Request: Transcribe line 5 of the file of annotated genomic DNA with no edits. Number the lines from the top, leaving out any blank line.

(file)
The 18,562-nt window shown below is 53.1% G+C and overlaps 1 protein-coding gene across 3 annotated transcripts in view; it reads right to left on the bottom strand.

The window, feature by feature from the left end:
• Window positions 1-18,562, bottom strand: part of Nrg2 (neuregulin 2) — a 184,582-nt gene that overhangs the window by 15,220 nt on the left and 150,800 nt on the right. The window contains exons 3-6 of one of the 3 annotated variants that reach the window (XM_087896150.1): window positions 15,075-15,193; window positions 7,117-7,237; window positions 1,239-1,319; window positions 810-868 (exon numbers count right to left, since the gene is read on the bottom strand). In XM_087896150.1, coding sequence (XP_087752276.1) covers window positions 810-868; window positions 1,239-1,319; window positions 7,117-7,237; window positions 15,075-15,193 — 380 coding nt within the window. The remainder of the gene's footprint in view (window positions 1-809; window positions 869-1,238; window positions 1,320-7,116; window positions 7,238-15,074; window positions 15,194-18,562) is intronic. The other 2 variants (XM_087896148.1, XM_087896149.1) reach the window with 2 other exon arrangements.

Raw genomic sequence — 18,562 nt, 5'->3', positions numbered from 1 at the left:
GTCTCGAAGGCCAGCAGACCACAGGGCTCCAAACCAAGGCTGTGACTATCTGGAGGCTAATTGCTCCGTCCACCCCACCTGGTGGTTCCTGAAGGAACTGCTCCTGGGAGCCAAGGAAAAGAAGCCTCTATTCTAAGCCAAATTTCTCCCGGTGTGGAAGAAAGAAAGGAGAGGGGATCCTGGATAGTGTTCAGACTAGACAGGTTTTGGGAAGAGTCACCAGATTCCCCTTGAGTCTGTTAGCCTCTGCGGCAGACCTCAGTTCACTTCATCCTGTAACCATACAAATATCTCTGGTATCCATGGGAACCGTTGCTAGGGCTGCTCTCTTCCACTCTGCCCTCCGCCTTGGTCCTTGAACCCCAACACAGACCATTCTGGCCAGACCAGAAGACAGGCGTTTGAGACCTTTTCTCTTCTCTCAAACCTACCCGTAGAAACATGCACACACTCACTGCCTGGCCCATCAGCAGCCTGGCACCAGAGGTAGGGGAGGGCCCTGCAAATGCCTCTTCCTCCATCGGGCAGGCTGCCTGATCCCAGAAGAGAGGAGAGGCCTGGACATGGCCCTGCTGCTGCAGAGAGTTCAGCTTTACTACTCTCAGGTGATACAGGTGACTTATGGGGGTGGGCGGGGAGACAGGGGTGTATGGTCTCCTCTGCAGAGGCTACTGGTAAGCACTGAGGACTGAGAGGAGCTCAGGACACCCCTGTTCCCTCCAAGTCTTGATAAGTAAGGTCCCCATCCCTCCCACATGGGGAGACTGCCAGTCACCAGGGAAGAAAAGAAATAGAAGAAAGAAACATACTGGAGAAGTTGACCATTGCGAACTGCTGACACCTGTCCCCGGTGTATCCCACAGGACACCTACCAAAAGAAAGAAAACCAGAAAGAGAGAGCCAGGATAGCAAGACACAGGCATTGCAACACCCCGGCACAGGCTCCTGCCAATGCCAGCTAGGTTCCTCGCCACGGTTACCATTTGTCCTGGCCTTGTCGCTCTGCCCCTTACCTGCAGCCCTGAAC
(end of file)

GTCTCGAAGGCCAGCAGACCACAGGGCTCCAAACCAAGGCTGTGACTATCTGGAGGCTAATTGCTCCGTCCACCCCACCTGGTGGTTCCTGAAGGAACTGCTCCTGGGAGCCAAGGAAAAGAAGCCTCTATTCTAAGCCAAATTTCTCCCGGTGTGGAAGAAAGAAAGGAGAGGGGATCCTGGATAGTGTTCAGACTAGACAGGTTTTGGGAAGAGTCACCAGATTCCCCTTGAGTCTGTTAGCCTCTGCGGCAGACCTCAGTTCACTTCATCCTGTAACCATACAAATATCTCTGGTATCCATGGGAACCGTTGCTAGGGCTGCTCTCTTCCACTCTGCCCTCCGCCTTGGTCCTTGAACCCCAACACAGACCATTCTGGCCAGACCAGAAGACAGGCGTTTGAGACCTTTTCTCTTCTCTCAAACCTACCCGTAGAAACATGCACACACTCACTGCCTGGCCCATCAGCAGCCTGGCACCAGAGGTAGGGGAGGGCCCTGCAAATGCCTCTTCCTCCATCGGGCAGGCTGCCTGATCCCAGAAGAGAGGAGAGGCCTGGACATGGCCCTGCTGCTGCAGAGAGTTCAGCTTTACTACTCTCAGGTGATACAGGTGACTTATGGGGGTGGGCGGGGAGACAGGGGTGTATGGTCTCCTCTGCAGAGGCTACTGGTAAGCACTGAGGACTGAGAGGAGCTCAGGACACCCCTGTTCCCTCCAAGTCTTGATAAGTAAGGTCCCCATCCCTCCCACATGGGGAGACTGCCAGTCACCAGGGAAGAAAAGAAATAGAAGAAAGAAACATACTGGAGAAGTTGACCATTGCGAACTGCTGACACCTGTCCCCGGTGTATCCCACAGGACACCTACCAAAAGAAAGAAAACCAGAAAGAGAGAGCCAGGATAGCAAGACACAGGCATTGCAACACCCCGGCACAGGCTCCTGCCAATGCCAGCTAGGTTCCTCGCCACGGTTACCATTTGTCCTGGCCTTGTCGCTCTGCCCCTTACCTGCAGCCCTGAAC